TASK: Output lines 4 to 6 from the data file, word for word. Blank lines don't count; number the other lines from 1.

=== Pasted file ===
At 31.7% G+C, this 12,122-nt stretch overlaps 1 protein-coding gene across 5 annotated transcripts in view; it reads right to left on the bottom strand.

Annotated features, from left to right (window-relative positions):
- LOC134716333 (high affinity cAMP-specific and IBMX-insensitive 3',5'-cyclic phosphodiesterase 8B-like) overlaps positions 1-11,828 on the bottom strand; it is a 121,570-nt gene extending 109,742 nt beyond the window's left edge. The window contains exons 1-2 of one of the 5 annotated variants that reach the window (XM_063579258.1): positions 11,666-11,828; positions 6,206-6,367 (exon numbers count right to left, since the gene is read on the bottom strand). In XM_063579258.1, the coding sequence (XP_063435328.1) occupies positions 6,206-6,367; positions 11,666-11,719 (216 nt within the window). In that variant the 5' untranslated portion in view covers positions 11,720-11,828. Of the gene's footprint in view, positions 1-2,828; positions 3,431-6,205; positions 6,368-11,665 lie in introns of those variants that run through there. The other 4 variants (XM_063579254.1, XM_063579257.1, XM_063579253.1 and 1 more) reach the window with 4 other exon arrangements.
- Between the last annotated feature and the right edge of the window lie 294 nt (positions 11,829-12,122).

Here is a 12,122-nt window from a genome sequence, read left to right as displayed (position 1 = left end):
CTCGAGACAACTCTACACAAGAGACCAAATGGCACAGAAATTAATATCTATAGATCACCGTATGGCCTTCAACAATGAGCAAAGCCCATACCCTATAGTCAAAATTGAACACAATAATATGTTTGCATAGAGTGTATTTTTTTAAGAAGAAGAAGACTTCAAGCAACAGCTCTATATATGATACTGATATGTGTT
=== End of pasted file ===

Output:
- Between the last annotated feature and the right edge of the window lie 294 nt (positions 11,829-12,122).

Here is a 12,122-nt window from a genome sequence, read left to right as displayed (position 1 = left end):
CTCGAGACAACTCTACACAAGAGACCAAATGGCACAGAAATTAATATCTATAGATCACCGTATGGCCTTCAACAATGAGCAAAGCCCATACCCTATAGTCAAAATTGAACACAATAATATGTTTGCATAGAGTGTATTTTTTTAAGAAGAAGAAGACTTCAAGCAACAGCTCTATATATGATACTGATATGTGTT